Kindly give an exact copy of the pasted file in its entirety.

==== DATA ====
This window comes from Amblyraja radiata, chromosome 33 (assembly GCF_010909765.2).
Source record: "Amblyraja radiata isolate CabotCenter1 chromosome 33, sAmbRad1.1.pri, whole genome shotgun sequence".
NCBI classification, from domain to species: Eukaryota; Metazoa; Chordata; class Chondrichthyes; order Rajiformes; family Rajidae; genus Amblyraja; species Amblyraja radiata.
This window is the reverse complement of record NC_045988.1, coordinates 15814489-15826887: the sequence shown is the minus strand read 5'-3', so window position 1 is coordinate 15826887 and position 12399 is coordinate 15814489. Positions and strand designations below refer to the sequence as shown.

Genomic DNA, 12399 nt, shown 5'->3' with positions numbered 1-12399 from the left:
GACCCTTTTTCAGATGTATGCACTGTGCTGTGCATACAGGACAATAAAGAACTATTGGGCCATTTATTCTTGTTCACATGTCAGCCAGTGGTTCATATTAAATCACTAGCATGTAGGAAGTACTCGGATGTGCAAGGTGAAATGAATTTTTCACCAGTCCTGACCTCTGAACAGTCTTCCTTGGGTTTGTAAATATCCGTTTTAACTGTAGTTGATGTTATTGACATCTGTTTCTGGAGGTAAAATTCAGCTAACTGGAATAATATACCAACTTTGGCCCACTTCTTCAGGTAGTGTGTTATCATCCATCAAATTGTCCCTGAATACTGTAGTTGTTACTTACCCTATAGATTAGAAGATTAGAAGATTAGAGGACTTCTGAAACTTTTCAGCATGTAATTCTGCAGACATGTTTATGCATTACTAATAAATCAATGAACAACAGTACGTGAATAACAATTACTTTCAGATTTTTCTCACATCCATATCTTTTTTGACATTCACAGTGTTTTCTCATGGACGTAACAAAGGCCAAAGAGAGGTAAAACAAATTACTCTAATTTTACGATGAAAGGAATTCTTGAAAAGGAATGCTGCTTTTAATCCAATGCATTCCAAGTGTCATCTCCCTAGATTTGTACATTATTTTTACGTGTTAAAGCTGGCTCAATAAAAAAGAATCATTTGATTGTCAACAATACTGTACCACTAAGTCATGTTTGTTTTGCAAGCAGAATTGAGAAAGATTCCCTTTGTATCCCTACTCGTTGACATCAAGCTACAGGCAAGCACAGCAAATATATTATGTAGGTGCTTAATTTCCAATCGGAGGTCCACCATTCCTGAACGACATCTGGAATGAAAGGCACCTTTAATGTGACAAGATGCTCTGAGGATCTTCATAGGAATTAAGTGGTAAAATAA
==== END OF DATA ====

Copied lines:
This window comes from Amblyraja radiata, chromosome 33 (assembly GCF_010909765.2).
Source record: "Amblyraja radiata isolate CabotCenter1 chromosome 33, sAmbRad1.1.pri, whole genome shotgun sequence".
NCBI classification, from domain to species: Eukaryota; Metazoa; Chordata; class Chondrichthyes; order Rajiformes; family Rajidae; genus Amblyraja; species Amblyraja radiata.
This window is the reverse complement of record NC_045988.1, coordinates 15814489-15826887: the sequence shown is the minus strand read 5'-3', so window position 1 is coordinate 15826887 and position 12399 is coordinate 15814489. Positions and strand designations below refer to the sequence as shown.

Genomic DNA, 12399 nt, shown 5'->3' with positions numbered 1-12399 from the left:
GACCCTTTTTCAGATGTATGCACTGTGCTGTGCATACAGGACAATAAAGAACTATTGGGCCATTTATTCTTGTTCACATGTCAGCCAGTGGTTCATATTAAATCACTAGCATGTAGGAAGTACTCGGATGTGCAAGGTGAAATGAATTTTTCACCAGTCCTGACCTCTGAACAGTCTTCCTTGGGTTTGTAAATATCCGTTTTAACTGTAGTTGATGTTATTGACATCTGTTTCTGGAGGTAAAATTCAGCTAACTGGAATAATATACCAACTTTGGCCCACTTCTTCAGGTAGTGTGTTATCATCCATCAAATTGTCCCTGAATACTGTAGTTGTTACTTACCCTATAGATTAGAAGATTAGAAGATTAGAGGACTTCTGAAACTTTTCAGCATGTAATTCTGCAGACATGTTTATGCATTACTAATAAATCAATGAACAACAGTACGTGAATAACAATTACTTTCAGATTTTTCTCACATCCATATCTTTTTTGACATTCACAGTGTTTTCTCATGGACGTAACAAAGGCCAAAGAGAGGTAAAACAAATTACTCTAATTTTACGATGAAAGGAATTCTTGAAAAGGAATGCTGCTTTTAATCCAATGCATTCCAAGTGTCATCTCCCTAGATTTGTACATTATTTTTACGTGTTAAAGCTGGCTCAATAAAAAAGAATCATTTGATTGTCAACAATACTGTACCACTAAGTCATGTTTGTTTTGCAAGCAGAATTGAGAAAGATTCCCTTTGTATCCCTACTCGTTGACATCAAGCTACAGGCAAGCACAGCAAATATATTATGTAGGTGCTTAATTTCCAATCGGAGGTCCACCATTCCTGAACGACATCTGGAATGAAAGGCACCTTTAATGTGACAAGATGCTCTGAGGATCTTCATAGGAATTAAGTGGTAAAATAA